JDS should offer more English electives


Daniela Abrams

Student reads and annotates book for English World Literature class.

Zara Ducker, In-Depth Editor

When I went to sign up for my classes senior year, I was upset to see that there were only two English classes provided, both of which were required. As someone who plans on majoring in Business in college, classes like World Literature aren’t interesting to me nor are they relevant to my potential future paths of study. I have doubled in science classes since 10th grade in the hopes to increase my GPA and impress college, however, I wish I could have instead been able to take English classes more specific to the Business field.

At JDS, students must take English 9, English 10, English 11, World Literature and English Composition in order to complete their four credit English credit requirements. This means they must take World Literature in addition to general English in either their junior or senior year.

Starting in 11th grade, students can choose between taking Genetics, Chemistry 2 and Physics to fulfill their science credits, and starting in senior year, students can choose between taking Statistics or Calculus. So, why doesn’t the school offer more courses for students to choose from in order to fulfill their English credits? 

“We have a long history of trying to [offer more English courses]. What happens is we offer even one more choice from World Literature, and we don’t get enough students to be able to populate the class and it gets canceled,” Head of the English Department and Teacher Thomas Worden said. “We would love to do this. We would love to have a series of electives, instead of just world lit, like Shakespeare, film, public speaking.”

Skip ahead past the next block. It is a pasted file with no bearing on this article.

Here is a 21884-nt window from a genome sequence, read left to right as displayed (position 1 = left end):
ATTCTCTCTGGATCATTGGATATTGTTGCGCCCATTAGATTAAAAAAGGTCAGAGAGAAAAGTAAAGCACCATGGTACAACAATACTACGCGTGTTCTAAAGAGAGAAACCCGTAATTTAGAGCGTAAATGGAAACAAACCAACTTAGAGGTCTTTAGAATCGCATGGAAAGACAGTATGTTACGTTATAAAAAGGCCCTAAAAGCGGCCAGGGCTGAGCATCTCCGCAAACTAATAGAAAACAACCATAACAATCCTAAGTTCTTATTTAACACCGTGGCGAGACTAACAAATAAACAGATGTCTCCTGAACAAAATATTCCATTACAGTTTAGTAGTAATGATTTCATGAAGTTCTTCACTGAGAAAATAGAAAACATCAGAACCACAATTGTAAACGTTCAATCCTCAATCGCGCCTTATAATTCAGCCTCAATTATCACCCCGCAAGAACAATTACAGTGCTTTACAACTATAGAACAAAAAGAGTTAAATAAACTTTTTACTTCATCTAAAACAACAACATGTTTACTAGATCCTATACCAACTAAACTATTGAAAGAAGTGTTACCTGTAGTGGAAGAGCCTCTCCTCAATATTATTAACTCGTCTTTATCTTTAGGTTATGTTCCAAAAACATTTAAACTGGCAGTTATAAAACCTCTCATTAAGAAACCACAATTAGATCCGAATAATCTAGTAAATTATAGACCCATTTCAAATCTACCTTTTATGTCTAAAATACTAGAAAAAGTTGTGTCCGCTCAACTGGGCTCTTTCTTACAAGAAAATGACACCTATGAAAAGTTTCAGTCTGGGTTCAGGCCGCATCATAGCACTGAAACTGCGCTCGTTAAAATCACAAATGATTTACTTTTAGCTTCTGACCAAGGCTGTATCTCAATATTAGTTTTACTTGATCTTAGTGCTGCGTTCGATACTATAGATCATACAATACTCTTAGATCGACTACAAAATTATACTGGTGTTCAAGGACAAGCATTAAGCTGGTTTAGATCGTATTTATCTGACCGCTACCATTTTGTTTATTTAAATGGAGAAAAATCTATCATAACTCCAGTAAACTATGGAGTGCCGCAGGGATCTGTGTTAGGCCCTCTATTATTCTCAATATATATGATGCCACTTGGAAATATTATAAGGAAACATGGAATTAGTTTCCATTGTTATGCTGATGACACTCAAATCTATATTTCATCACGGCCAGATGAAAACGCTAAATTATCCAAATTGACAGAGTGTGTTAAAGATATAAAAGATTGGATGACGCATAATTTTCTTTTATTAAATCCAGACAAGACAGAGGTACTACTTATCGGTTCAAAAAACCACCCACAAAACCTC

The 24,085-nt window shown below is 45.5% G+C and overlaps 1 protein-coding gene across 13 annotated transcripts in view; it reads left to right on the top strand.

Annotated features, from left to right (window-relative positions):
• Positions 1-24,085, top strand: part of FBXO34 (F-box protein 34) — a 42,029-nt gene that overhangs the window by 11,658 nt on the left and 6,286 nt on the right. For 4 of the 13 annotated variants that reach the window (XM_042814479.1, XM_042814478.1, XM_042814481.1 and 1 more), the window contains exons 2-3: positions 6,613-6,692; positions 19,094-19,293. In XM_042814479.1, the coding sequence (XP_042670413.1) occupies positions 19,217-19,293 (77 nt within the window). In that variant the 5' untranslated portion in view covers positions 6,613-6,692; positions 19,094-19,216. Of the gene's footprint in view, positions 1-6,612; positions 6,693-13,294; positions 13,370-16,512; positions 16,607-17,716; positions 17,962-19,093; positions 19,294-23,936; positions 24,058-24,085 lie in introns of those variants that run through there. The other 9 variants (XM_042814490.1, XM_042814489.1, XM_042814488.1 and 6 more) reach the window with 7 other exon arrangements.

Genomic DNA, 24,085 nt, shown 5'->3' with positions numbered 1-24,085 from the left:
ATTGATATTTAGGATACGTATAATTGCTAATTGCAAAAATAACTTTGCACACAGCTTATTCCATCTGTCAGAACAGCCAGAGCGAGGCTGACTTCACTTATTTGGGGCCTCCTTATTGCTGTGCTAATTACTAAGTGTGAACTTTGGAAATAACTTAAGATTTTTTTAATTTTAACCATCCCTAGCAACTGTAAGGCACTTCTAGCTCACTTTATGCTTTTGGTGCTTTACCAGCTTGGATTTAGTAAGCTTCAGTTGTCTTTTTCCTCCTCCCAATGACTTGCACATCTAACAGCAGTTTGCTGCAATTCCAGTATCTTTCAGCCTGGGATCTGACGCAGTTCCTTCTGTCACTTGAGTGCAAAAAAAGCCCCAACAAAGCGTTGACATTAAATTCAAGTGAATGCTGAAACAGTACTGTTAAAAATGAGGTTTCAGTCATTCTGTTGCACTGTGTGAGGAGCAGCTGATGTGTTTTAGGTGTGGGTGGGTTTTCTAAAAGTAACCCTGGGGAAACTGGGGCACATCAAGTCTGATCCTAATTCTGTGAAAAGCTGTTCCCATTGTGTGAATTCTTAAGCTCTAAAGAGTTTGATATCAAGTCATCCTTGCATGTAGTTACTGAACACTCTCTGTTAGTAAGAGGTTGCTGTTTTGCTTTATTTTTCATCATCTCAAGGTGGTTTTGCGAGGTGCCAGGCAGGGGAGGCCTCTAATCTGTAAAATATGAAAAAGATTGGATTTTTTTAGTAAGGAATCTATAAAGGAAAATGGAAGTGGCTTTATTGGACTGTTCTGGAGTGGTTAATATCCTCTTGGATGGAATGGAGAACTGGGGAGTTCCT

Worden explained that the English department has tried offering alternative electives classes such as Creative Writing, however, it got canceled altogether because only four people signed up. Worden believes that the lack of English course options stems from the strong emphasis on students to double in sciences. I believe that because those English electives don’t count towards the English requirement credit, it makes sense why taking another science is more appealing to students. 

Senior Ariella Mizrahi hopes to major in either public health or biology, and plans to follow a pre-med track in college. Since 10th grade, Mizrahi has doubled in science and taken Spanish, so her elective block is filled and she can’t take many other electives. 

“I would definitely be more interested in taking additional English classes if they were an accredited course rather than just an elective,” Mizrahi said. “Although because they don’t count as an accredited course and I would have to take world literature and English composition regardless, I definitely feel more pressured to double in science because I am actually getting credit for them and it’s what I’m more interested in.”

Writing and reading comprehension are crucial and relevant skills for every student to have, regardless of if they are planning to concentrate in majors like Biology or History. Classes like public speaking are equally or even more important for the development and success of students. High school is a time to teach students life skills that prepare them for college, not to take specific classes to get into college. 

I believe that JDS’s English curriculum needs to place a stronger emphasis on the importance of English language skills and help students develop these skills in ways that better cater to their interests. Hopefully in the future, JDS will be able to offer more accredited English courses that receive a good buy-in from students.

“We would love to be able to do this for you and we would love to be able to offer more choices. Although, as long as this emphasis on double sciencing remains, it’s going to be a problem,” Worden said.